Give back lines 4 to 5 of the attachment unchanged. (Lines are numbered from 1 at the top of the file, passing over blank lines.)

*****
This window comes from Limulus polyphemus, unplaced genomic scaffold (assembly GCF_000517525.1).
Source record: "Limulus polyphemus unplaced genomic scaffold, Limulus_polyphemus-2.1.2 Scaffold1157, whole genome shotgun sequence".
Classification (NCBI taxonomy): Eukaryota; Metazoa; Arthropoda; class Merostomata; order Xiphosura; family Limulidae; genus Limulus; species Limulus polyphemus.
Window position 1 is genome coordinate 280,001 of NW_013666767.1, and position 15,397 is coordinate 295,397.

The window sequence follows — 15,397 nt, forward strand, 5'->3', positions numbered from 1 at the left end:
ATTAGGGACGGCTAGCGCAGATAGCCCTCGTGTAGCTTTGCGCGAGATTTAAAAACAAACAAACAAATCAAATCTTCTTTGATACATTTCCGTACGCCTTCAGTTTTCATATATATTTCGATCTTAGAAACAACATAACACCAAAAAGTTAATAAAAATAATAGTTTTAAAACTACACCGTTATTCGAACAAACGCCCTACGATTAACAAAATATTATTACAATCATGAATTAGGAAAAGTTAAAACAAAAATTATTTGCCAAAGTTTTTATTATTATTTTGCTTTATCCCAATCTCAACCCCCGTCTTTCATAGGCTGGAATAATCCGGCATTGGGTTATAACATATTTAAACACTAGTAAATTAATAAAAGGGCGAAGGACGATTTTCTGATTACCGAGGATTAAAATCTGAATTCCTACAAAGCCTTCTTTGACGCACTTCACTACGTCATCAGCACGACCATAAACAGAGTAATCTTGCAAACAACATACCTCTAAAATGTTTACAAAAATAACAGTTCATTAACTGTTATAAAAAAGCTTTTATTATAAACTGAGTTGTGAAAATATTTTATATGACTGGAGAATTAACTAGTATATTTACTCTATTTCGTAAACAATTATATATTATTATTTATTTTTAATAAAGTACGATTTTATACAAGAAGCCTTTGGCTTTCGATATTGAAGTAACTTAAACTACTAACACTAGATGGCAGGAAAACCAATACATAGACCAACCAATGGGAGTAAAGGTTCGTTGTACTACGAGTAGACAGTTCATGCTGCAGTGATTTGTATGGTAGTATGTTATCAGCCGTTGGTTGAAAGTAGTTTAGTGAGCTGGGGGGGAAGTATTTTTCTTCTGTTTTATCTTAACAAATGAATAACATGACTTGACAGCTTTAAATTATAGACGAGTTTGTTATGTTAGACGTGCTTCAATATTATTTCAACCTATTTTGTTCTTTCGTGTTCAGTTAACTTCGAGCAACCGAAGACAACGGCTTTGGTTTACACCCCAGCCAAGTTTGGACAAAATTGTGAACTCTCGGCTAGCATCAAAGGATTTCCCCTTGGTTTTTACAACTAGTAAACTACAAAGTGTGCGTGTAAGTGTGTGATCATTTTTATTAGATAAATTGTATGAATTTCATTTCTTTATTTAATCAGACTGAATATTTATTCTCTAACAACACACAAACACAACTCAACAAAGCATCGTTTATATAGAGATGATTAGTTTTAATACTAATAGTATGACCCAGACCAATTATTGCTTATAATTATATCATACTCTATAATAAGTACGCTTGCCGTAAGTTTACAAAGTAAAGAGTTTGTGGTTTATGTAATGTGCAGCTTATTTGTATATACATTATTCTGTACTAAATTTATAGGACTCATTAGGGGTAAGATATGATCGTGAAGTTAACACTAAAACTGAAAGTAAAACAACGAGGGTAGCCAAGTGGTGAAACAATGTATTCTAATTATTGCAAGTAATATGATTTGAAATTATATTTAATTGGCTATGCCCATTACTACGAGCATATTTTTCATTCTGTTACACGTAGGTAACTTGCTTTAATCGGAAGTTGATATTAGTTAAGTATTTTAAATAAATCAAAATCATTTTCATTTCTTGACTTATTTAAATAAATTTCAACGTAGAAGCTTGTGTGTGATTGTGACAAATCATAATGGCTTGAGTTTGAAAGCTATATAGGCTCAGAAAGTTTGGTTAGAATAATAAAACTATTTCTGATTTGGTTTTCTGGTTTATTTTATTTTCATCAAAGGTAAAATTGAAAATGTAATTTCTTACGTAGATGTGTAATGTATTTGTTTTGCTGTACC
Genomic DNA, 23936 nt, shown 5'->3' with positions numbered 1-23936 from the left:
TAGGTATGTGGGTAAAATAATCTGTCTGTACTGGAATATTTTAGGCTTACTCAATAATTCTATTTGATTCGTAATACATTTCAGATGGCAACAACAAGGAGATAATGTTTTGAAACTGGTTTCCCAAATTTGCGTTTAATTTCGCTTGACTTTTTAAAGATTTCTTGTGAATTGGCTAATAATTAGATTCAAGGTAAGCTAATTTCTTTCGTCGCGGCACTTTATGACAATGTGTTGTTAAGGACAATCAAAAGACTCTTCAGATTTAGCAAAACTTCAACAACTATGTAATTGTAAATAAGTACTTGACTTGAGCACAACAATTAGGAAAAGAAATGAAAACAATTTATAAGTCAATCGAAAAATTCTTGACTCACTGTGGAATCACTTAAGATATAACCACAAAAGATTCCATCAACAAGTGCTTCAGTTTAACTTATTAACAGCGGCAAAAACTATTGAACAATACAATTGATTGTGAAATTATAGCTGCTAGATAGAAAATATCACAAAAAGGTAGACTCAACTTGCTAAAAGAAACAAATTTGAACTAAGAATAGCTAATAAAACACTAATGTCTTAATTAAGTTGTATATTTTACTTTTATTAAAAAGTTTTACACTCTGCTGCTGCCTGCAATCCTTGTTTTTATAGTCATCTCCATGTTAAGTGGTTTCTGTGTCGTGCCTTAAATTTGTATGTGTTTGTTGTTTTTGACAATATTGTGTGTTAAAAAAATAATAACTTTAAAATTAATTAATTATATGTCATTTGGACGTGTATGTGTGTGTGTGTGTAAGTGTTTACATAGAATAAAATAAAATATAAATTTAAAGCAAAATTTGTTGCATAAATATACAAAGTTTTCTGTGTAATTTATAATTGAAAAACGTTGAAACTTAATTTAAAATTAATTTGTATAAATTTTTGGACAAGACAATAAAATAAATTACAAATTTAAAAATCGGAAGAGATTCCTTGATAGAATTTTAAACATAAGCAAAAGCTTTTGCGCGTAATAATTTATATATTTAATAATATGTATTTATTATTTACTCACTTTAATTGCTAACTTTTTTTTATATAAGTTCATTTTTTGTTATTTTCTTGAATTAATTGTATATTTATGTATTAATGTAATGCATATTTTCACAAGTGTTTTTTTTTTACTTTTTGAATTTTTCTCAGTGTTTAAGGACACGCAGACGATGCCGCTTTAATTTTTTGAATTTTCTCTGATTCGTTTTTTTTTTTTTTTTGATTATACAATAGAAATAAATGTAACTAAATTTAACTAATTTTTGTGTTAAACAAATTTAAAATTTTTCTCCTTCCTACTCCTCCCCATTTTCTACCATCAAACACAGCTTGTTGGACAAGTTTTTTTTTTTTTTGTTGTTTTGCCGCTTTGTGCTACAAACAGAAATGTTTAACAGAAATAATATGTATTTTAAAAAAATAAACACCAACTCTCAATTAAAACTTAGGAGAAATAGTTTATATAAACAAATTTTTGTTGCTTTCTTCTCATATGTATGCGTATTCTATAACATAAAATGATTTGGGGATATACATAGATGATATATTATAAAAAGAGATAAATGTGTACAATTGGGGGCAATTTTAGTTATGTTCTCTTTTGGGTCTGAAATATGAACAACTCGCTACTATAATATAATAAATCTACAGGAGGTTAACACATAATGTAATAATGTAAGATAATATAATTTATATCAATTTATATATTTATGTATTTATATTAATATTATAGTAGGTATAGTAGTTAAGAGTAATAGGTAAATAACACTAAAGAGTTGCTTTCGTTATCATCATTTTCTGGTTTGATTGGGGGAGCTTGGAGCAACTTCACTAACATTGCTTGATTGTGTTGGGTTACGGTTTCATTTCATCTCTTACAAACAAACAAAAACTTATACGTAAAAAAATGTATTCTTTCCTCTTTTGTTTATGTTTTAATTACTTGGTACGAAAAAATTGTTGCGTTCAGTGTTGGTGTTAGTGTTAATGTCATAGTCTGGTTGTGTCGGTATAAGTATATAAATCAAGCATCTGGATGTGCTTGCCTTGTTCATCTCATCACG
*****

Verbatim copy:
Window position 1 is genome coordinate 280,001 of NW_013666767.1, and position 15,397 is coordinate 295,397.

The window sequence follows — 15,397 nt, forward strand, 5'->3', positions numbered from 1 at the left end: